Note: parameter sequence of POJO constructor must be identical in both POJO definition and sql.

Method 3: Use @SqlResultSetMapping and @NamedNativeQuery in Entity as the example in Edwin Dalorzo's answer.

The first two methods would call many in-the-middle handlers, like customized converters. For example, AntiStealing defines a secretKey, before it is persisted, a converter is inserted to encrypt it. This would result in the first 2 methods returning a converted back secretKey which is not what I want. While the method 3 would overcome the converter, and returned secretKey would be the same as it is stored (an encrypted one).

  • The Method 1 doesn't actually require Spring and works with pure Hibernate. Jun 8, 2017 at 16:20
  • @MartinVysny yes, M1 is JPQL. any projects implements JPQL should support it. In this way, maybe M2 is also widely supported?
    – Tiina
    Jun 9, 2017 at 7:20

Unwrap procedure can be performed to assign results to non-entity(which is Beans/POJO). The procedure is as following.

List<JobDTO> dtoList = entityManager.createNativeQuery(sql)
        .setParameter("userId", userId)

The usage is for JPA-Hibernate implementation.

  • note that JobDTO should have default constructor. Or you might implement your own transformer based on AliasToBeanResultTransformer implementation. Jun 14, 2018 at 11:53
  • Why setParameter ? Dec 29, 2020 at 15:21
  • 3
    org.hibernate.Query.class).setResultTransformer is showing the deprecated. Dec 1, 2021 at 13:57

The easiest way is to use so projections. It can map query results directly to interfaces and is easier to implement than using SqlResultSetMapping.

An example is shown below:

public interface PeopleRepository extends JpaRepository<People, Long> {

    @Query(value = "SELECT p.name AS name, COUNT(dp.people_id) AS count " +
        "FROM people p INNER JOIN dream_people dp " +
        "ON p.id = dp.people_id " +
        "WHERE p.user_id = :userId " +
        "GROUP BY dp.people_id " +
        "ORDER BY p.name", nativeQuery = true)
    List<PeopleDTO> findByPeopleAndCountByUserId(@Param("userId") Long userId);

    @Query(value = "SELECT p.name AS name, COUNT(dp.people_id) AS count " +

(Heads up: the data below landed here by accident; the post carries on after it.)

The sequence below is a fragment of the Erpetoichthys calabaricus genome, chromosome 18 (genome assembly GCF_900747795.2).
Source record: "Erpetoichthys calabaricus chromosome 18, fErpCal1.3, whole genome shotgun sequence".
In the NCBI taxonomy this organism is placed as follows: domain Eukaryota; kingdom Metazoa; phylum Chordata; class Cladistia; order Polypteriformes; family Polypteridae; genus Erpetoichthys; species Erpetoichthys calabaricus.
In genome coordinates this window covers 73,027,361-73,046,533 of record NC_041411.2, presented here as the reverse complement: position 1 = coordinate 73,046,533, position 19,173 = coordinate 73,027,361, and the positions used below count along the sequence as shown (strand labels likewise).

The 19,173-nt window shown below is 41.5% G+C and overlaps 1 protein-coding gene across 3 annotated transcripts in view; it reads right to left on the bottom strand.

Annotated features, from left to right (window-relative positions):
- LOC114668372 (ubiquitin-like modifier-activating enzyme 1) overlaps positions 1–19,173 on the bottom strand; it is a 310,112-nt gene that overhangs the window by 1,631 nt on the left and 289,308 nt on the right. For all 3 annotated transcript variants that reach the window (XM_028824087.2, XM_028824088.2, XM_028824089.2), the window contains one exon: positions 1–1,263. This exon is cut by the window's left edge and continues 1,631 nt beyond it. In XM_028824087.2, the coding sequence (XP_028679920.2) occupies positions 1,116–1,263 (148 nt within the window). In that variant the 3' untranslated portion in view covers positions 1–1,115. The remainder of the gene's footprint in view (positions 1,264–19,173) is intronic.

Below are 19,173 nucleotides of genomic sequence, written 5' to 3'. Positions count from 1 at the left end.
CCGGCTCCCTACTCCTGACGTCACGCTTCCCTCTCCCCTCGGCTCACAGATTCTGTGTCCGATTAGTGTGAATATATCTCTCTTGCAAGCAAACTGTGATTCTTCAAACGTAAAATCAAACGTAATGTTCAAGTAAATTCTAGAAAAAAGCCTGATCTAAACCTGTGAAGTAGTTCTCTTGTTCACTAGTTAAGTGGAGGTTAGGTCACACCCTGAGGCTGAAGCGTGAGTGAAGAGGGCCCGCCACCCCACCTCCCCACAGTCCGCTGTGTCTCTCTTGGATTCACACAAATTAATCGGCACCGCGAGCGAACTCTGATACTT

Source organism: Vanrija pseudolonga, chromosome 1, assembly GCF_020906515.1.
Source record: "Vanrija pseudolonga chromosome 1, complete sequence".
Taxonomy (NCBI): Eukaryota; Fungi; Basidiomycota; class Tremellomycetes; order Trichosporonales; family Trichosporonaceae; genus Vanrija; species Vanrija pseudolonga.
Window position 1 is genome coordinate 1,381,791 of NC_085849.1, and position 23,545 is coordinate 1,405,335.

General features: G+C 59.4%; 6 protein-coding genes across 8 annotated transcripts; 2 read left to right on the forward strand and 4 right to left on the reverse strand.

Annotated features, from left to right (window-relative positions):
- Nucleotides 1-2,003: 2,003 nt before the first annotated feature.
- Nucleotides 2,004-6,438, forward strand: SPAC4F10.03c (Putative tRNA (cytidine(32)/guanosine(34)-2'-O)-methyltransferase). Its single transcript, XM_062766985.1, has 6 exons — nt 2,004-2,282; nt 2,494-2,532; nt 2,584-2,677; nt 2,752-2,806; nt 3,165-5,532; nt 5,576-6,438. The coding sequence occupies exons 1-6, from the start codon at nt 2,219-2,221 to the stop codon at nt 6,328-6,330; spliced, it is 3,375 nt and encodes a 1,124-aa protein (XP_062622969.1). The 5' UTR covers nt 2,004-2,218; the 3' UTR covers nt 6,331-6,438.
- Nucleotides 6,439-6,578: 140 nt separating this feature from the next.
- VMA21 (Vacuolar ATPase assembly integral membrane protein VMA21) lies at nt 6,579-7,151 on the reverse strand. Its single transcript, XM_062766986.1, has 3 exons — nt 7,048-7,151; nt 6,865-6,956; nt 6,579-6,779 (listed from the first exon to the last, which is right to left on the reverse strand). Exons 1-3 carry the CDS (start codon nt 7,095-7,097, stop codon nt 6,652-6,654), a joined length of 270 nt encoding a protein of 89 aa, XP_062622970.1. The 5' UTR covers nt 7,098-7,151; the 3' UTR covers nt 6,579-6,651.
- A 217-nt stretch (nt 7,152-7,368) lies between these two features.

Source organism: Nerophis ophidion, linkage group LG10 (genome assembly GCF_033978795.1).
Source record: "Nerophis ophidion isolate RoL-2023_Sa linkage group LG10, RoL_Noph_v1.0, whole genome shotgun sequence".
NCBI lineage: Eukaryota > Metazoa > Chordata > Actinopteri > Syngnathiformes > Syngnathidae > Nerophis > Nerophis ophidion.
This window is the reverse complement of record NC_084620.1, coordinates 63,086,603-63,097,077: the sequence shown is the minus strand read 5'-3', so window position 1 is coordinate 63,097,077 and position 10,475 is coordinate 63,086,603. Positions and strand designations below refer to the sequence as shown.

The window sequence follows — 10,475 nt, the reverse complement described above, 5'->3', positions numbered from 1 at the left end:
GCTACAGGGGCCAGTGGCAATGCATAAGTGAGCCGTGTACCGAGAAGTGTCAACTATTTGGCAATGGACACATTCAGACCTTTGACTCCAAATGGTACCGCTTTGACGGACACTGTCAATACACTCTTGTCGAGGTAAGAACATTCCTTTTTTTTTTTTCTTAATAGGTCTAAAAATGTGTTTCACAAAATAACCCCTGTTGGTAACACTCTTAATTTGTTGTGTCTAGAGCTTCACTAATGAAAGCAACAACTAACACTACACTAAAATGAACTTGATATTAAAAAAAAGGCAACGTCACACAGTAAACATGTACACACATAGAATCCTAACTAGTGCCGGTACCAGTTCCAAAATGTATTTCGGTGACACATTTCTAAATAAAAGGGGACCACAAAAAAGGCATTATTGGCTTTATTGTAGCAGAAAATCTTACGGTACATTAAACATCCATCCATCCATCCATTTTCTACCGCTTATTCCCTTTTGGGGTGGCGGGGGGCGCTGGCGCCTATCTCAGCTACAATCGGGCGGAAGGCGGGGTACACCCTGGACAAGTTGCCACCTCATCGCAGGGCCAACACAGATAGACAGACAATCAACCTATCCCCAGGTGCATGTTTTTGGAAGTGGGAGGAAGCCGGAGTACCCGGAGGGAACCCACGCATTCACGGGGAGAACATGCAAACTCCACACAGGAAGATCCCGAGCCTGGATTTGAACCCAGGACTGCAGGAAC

"FROM people p INNER JOIN dream_people dp " +
        "ON p.id = dp.people_id " +
        "WHERE p.user_id = :userId " +
        "GROUP BY dp.people_id " +
        "ORDER BY p.name", nativeQuery = true)
    Page<PeopleDTO> findByPeopleAndCountByUserId(@Param("userId") Long userId, Pageable pageable);


// Interface to which result is projected
public interface PeopleDTO {

    String getName();

    Long getCount();


The fields from projected interface must match fields in this entity. Otherwise field mapping might break.

Also if you use SELECT table.column notation always define aliases matching names from entity as shown in example.

  • 3
    native query and projections don't go well together.
    – Kevin Rave
    Aug 9, 2019 at 19:49
  • 1
    I couldn't get the field mapping to work quite right - most values kept coming back as null
    – ayang
    Aug 20, 2019 at 18:31

In hibernate you can use this code to easily map your native query.

private List < Map < String, Object >> getNativeQueryResultInMap() {
String mapQueryStr = "SELECT * FROM AB_SERVICE three ";
Query query = em.createNativeQuery(mapQueryStr);
NativeQueryImpl nativeQuery = (NativeQueryImpl) query;
List < Map < String, Object >> result = query.getResultList();
for (Map map: result) {
    System.out.println("after request  ::: " + map);
return result;}
  • This is a very nice and useful solution. It works for me. Using this List < Map < String, Object >> result I can do anything. I can set value in POJO or do convert in JSON or anything. Dec 1, 2021 at 13:59

First declare following annotations:

public @interface NativeQueryResultEntity {

public @interface NativeQueryResultColumn {
    int index();

Then annotate your POJO as follows:

public class ClassX {
    private String a;

    private String b;

Then write annotation processor:

public class NativeQueryResultsMapper {

    private static Logger log = LoggerFactory.getLogger(NativeQueryResultsMapper.class);

    public static <T> List<T> map(List<Object[]> objectArrayList, Class<T> genericType) {
        List<T> ret = new ArrayList<T>();
        List<Field> mappingFields = getNativeQueryResultColumnAnnotatedFields(genericType);
        try {
            for (Object[] objectArr : objectArrayList) {
                T t = genericType.newInstance();
                for (int i = 0; i < objectArr.length; i++) {
                    BeanUtils.setProperty(t, mappingFields.get(i).getName(), objectArr[i]);
        } catch (InstantiationException ie) {
            log.debug("Cannot instantiate: ", ie);
        } catch (IllegalAccessException iae) {
            log.debug("Illegal access: ", iae);
        } catch (InvocationTargetException ite) {
            log.debug("Cannot invoke method: ", ite);
        return ret;

    // Get ordered list of fields
    private static <T> List<Field> getNativeQueryResultColumnAnnotatedFields(Class<T> genericType) {